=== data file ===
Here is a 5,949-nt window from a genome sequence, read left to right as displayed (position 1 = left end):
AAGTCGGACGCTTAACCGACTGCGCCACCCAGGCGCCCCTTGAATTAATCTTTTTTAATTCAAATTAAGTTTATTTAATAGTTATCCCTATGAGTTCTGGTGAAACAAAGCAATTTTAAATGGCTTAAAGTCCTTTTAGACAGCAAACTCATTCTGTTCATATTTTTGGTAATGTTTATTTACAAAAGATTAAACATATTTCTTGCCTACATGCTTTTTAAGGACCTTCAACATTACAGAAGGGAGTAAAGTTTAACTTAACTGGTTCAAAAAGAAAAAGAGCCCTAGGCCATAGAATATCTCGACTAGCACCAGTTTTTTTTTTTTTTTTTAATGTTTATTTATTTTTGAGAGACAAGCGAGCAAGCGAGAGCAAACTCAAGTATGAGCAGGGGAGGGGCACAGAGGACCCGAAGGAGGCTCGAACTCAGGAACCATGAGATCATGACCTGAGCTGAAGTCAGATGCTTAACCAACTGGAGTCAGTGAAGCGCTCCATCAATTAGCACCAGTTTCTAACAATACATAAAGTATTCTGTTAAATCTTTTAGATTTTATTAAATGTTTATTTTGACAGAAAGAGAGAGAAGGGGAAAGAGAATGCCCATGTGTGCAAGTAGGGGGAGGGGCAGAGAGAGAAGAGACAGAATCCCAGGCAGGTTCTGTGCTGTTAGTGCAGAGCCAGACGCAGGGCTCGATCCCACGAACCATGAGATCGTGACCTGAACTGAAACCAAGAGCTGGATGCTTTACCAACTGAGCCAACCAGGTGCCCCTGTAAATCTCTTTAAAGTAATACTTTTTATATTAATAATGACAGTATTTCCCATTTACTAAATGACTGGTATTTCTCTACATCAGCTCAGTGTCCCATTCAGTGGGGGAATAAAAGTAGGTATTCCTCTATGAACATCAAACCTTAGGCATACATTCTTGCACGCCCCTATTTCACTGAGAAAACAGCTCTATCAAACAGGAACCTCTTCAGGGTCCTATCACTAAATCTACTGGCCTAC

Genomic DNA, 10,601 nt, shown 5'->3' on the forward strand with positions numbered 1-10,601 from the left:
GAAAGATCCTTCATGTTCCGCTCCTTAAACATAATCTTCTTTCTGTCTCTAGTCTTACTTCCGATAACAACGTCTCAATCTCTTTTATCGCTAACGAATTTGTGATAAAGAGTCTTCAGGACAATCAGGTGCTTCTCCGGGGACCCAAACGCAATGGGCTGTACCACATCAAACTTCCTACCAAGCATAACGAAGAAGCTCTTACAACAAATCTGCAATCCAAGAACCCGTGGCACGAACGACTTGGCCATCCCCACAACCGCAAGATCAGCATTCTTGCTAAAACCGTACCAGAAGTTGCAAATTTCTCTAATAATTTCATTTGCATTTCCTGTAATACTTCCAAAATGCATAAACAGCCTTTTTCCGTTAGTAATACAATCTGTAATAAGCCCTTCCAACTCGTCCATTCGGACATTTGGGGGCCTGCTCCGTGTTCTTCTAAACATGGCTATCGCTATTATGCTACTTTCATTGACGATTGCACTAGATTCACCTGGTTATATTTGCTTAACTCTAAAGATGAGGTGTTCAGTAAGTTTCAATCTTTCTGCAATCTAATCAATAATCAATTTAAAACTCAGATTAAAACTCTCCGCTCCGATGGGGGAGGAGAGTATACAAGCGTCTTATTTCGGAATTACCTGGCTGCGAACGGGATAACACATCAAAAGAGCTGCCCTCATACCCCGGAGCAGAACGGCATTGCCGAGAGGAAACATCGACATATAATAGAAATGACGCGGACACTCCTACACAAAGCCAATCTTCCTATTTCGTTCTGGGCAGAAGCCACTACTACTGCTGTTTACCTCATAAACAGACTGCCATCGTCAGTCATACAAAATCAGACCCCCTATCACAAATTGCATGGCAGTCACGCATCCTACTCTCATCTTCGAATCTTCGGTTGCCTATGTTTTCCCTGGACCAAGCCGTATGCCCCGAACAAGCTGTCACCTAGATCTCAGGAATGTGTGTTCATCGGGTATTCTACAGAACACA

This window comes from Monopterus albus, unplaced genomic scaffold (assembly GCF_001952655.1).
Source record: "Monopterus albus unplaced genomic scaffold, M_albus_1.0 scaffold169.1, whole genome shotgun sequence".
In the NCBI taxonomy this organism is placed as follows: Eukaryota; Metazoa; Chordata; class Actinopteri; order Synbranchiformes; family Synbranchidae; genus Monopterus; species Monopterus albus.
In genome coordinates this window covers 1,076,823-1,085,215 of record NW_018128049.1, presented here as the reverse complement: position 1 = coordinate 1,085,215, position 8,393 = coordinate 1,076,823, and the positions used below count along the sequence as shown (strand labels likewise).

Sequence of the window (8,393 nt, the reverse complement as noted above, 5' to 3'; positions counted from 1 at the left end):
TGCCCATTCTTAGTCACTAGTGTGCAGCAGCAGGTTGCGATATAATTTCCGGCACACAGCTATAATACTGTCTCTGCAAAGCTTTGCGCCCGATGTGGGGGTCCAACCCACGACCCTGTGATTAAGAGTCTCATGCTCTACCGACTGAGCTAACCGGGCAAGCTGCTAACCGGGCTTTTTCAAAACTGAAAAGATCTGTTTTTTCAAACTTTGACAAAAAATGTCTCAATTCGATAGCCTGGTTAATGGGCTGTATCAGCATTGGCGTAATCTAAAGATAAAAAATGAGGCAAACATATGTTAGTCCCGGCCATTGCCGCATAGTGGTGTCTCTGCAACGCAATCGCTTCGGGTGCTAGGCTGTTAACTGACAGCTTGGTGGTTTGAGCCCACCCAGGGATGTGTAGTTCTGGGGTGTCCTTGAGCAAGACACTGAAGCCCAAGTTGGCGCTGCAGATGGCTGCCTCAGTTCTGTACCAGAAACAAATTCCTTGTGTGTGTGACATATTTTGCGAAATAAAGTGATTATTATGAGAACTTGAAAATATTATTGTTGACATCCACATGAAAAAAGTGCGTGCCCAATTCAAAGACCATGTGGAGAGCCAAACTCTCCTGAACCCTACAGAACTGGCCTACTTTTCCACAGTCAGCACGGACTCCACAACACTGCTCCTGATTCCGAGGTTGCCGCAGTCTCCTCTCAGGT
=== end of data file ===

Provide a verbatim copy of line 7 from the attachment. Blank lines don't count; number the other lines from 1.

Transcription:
In the NCBI taxonomy this organism is placed as follows: Eukaryota; Metazoa; Chordata; class Actinopteri; order Synbranchiformes; family Synbranchidae; genus Monopterus; species Monopterus albus.